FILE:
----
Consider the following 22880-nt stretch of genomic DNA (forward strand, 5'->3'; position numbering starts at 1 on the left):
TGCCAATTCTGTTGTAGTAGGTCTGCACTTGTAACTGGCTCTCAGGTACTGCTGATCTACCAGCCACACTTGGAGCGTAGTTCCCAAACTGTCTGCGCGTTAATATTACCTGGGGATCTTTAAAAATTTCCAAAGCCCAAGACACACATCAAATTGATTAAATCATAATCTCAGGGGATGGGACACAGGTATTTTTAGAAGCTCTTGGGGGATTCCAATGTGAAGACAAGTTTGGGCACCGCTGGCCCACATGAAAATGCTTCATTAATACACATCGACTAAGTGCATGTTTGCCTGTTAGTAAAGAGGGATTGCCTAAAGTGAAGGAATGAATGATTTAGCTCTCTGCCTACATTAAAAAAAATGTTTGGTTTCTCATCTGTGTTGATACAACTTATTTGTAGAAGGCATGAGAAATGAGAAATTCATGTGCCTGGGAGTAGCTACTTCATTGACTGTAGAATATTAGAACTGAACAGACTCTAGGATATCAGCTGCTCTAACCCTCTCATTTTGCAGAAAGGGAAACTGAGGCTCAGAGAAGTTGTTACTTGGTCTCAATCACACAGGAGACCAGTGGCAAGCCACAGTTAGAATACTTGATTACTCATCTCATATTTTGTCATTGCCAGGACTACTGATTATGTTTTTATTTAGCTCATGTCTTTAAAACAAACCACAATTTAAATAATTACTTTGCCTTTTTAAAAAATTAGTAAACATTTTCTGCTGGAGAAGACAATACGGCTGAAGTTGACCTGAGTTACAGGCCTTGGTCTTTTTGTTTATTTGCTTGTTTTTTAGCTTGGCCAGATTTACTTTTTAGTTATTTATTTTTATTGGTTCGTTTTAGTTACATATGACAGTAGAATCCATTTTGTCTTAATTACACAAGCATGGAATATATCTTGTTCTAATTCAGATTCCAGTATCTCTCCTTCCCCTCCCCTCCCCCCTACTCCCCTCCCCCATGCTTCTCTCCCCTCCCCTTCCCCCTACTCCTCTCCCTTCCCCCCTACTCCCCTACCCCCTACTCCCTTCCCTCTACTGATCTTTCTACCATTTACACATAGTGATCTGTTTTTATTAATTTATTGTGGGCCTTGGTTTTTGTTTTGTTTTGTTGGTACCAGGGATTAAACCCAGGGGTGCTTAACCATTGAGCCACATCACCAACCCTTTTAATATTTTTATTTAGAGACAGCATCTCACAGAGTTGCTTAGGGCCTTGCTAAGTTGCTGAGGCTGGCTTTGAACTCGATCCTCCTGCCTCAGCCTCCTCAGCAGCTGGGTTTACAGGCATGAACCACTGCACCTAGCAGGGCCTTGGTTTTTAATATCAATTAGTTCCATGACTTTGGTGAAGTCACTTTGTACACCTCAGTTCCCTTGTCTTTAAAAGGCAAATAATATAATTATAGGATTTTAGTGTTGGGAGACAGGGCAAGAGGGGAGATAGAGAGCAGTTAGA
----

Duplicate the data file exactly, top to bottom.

Consider the following 22880-nt stretch of genomic DNA (forward strand, 5'->3'; position numbering starts at 1 on the left):
TGCCAATTCTGTTGTAGTAGGTCTGCACTTGTAACTGGCTCTCAGGTACTGCTGATCTACCAGCCACACTTGGAGCGTAGTTCCCAAACTGTCTGCGCGTTAATATTACCTGGGGATCTTTAAAAATTTCCAAAGCCCAAGACACACATCAAATTGATTAAATCATAATCTCAGGGGATGGGACACAGGTATTTTTAGAAGCTCTTGGGGGATTCCAATGTGAAGACAAGTTTGGGCACCGCTGGCCCACATGAAAATGCTTCATTAATACACATCGACTAAGTGCATGTTTGCCTGTTAGTAAAGAGGGATTGCCTAAAGTGAAGGAATGAATGATTTAGCTCTCTGCCTACATTAAAAAAAATGTTTGGTTTCTCATCTGTGTTGATACAACTTATTTGTAGAAGGCATGAGAAATGAGAAATTCATGTGCCTGGGAGTAGCTACTTCATTGACTGTAGAATATTAGAACTGAACAGACTCTAGGATATCAGCTGCTCTAACCCTCTCATTTTGCAGAAAGGGAAACTGAGGCTCAGAGAAGTTGTTACTTGGTCTCAATCACACAGGAGACCAGTGGCAAGCCACAGTTAGAATACTTGATTACTCATCTCATATTTTGTCATTGCCAGGACTACTGATTATGTTTTTATTTAGCTCATGTCTTTAAAACAAACCACAATTTAAATAATTACTTTGCCTTTTTAAAAAATTAGTAAACATTTTCTGCTGGAGAAGACAATACGGCTGAAGTTGACCTGAGTTACAGGCCTTGGTCTTTTTGTTTATTTGCTTGTTTTTTAGCTTGGCCAGATTTACTTTTTAGTTATTTATTTTTATTGGTTCGTTTTAGTTACATATGACAGTAGAATCCATTTTGTCTTAATTACACAAGCATGGAATATATCTTGTTCTAATTCAGATTCCAGTATCTCTCCTTCCCCTCCCCTCCCCCCTACTCCCCTCCCCCATGCTTCTCTCCCCTCCCCTTCCCCCTACTCCTCTCCCTTCCCCCCTACTCCCCTACCCCCTACTCCCTTCCCTCTACTGATCTTTCTACCATTTACACATAGTGATCTGTTTTTATTAATTTATTGTGGGCCTTGGTTTTTGTTTTGTTTTGTTGGTACCAGGGATTAAACCCAGGGGTGCTTAACCATTGAGCCACATCACCAACCCTTTTAATATTTTTATTTAGAGACAGCATCTCACAGAGTTGCTTAGGGCCTTGCTAAGTTGCTGAGGCTGGCTTTGAACTCGATCCTCCTGCCTCAGCCTCCTCAGCAGCTGGGTTTACAGGCATGAACCACTGCACCTAGCAGGGCCTTGGTTTTTAATATCAATTAGTTCCATGACTTTGGTGAAGTCACTTTGTACACCTCAGTTCCCTTGTCTTTAAAAGGCAAATAATATAATTATAGGATTTTAGTGTTGGGAGACAGGGCAAGAGGGGAGATAGAGAGCAGTTAGA